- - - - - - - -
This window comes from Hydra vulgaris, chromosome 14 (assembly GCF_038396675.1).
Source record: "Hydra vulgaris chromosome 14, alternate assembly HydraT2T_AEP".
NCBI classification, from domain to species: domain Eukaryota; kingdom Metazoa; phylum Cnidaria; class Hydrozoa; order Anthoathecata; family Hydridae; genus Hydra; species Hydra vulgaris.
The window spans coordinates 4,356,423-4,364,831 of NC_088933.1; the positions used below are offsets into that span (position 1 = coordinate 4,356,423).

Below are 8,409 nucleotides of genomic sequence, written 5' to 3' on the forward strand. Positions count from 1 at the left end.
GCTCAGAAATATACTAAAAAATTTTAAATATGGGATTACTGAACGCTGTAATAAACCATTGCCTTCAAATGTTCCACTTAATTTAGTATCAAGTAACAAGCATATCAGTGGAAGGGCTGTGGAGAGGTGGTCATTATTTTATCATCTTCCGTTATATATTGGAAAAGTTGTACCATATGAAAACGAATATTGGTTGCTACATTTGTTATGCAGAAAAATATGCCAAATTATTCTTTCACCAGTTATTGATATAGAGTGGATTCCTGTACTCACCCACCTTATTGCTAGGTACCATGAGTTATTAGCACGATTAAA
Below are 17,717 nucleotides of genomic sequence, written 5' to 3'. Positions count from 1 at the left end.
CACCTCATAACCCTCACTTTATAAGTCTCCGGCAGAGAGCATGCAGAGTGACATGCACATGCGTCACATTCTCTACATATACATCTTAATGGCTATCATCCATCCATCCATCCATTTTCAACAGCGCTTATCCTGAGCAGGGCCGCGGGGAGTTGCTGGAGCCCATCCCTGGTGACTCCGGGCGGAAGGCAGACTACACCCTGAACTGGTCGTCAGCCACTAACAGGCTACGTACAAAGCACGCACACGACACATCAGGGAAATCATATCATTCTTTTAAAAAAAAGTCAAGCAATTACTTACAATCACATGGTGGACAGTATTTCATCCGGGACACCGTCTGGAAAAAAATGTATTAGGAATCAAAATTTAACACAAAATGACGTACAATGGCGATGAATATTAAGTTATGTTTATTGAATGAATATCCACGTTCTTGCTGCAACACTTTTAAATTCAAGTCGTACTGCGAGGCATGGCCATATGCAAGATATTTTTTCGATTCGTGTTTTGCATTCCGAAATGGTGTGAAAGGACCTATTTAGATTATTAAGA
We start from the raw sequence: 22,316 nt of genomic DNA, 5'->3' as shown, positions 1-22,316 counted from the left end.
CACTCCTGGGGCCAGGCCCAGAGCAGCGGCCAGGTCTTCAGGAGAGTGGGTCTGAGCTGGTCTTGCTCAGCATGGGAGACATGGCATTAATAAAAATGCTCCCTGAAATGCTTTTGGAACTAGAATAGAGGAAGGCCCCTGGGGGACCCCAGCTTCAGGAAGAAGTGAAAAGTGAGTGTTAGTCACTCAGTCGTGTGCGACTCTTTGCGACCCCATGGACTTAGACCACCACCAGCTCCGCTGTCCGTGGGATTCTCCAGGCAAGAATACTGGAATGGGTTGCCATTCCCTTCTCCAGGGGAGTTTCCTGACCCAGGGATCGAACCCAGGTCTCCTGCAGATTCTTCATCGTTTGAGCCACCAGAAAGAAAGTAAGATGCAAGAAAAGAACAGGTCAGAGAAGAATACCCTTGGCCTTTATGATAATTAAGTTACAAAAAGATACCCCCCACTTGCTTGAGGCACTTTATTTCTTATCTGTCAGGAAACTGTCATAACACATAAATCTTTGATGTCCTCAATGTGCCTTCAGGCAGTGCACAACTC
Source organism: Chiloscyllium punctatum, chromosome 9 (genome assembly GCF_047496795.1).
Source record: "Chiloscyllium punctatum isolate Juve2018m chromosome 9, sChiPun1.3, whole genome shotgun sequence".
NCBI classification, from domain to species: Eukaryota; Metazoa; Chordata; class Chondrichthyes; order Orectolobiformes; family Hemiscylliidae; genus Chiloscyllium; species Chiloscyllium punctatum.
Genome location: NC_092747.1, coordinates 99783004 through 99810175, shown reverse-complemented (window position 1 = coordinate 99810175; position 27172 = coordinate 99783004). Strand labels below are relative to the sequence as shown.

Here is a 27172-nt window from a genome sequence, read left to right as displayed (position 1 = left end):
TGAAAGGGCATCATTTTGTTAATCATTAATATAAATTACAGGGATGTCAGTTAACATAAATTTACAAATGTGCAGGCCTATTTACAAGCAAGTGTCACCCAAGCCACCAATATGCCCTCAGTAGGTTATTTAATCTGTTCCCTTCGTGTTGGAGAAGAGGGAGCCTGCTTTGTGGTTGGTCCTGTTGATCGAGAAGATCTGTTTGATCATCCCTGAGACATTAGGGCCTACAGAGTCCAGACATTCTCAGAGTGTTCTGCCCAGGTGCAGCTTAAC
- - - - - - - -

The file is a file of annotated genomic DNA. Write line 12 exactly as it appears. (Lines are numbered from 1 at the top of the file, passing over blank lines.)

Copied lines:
Source record: "Chiloscyllium punctatum isolate Juve2018m chromosome 9, sChiPun1.3, whole genome shotgun sequence".